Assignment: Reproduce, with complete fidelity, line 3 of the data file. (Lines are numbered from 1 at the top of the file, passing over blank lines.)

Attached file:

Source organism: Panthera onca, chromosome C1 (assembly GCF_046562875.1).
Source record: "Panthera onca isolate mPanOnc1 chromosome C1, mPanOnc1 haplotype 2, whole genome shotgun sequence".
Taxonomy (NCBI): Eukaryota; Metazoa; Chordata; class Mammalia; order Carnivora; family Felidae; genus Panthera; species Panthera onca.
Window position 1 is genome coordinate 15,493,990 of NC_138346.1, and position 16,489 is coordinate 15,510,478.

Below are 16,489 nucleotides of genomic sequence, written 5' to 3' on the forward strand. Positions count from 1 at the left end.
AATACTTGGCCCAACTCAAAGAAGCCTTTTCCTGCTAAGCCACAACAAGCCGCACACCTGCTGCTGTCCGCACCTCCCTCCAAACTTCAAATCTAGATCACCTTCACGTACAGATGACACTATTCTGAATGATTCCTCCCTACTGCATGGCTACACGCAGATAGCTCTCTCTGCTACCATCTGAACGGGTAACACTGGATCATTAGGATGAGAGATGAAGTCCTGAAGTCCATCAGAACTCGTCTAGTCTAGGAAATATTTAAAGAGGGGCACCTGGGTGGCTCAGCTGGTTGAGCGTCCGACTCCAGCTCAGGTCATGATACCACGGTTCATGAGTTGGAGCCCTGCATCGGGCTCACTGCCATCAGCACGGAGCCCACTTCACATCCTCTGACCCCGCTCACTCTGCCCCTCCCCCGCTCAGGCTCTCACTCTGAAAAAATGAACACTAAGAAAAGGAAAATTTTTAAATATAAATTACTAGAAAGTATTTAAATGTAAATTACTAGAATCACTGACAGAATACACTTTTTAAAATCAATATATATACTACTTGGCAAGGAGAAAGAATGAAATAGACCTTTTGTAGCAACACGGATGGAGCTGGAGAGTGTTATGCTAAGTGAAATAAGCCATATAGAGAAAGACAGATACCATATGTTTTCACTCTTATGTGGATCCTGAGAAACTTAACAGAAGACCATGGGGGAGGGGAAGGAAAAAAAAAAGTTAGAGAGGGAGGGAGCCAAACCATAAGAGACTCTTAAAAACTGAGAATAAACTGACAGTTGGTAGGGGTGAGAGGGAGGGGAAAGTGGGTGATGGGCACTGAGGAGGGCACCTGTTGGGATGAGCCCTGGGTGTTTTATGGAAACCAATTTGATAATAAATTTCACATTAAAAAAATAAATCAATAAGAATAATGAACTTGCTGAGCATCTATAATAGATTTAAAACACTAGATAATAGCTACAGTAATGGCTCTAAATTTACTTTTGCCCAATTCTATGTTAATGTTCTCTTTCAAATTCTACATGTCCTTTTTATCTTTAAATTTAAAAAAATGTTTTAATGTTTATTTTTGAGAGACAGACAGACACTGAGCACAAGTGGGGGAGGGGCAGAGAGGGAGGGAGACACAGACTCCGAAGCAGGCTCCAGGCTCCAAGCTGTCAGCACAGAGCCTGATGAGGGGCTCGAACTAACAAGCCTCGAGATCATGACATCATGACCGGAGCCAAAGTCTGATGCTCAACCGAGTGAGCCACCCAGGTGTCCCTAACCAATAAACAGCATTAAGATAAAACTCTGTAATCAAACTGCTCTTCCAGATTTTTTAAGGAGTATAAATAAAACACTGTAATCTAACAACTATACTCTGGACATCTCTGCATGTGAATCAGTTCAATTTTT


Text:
Taxonomy (NCBI): Eukaryota; Metazoa; Chordata; class Mammalia; order Carnivora; family Felidae; genus Panthera; species Panthera onca.